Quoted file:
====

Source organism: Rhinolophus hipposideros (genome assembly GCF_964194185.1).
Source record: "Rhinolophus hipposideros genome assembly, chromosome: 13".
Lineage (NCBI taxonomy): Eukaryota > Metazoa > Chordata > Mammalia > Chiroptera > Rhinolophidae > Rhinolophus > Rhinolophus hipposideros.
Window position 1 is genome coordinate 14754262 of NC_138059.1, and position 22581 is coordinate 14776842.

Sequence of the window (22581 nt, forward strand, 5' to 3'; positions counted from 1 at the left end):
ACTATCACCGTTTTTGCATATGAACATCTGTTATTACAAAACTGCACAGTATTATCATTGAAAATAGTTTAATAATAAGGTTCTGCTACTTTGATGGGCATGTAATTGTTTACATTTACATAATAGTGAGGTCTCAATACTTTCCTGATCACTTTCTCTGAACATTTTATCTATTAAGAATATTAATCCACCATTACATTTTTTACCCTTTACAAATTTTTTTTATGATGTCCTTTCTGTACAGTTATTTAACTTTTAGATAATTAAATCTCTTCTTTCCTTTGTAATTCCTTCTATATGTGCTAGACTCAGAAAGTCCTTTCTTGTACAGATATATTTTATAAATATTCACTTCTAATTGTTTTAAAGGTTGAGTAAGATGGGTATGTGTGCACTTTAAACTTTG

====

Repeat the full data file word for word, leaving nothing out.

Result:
Source organism: Rhinolophus hipposideros (genome assembly GCF_964194185.1).
Source record: "Rhinolophus hipposideros genome assembly, chromosome: 13".
Lineage (NCBI taxonomy): Eukaryota > Metazoa > Chordata > Mammalia > Chiroptera > Rhinolophidae > Rhinolophus > Rhinolophus hipposideros.
Window position 1 is genome coordinate 14754262 of NC_138059.1, and position 22581 is coordinate 14776842.

Sequence of the window (22581 nt, forward strand, 5' to 3'; positions counted from 1 at the left end):
ACTATCACCGTTTTTGCATATGAACATCTGTTATTACAAAACTGCACAGTATTATCATTGAAAATAGTTTAATAATAAGGTTCTGCTACTTTGATGGGCATGTAATTGTTTACATTTACATAATAGTGAGGTCTCAATACTTTCCTGATCACTTTCTCTGAACATTTTATCTATTAAGAATATTAATCCACCATTACATTTTTTACCCTTTACAAATTTTTTTTATGATGTCCTTTCTGTACAGTTATTTAACTTTTAGATAATTAAATCTCTTCTTTCCTTTGTAATTCCTTCTATATGTGCTAGACTCAGAAAGTCCTTTCTTGTACAGATATATTTTATAAATATTCACTTCTAATTGTTTTAAAGGTTGAGTAAGATGGGTATGTGTGCACTTTAAACTTTG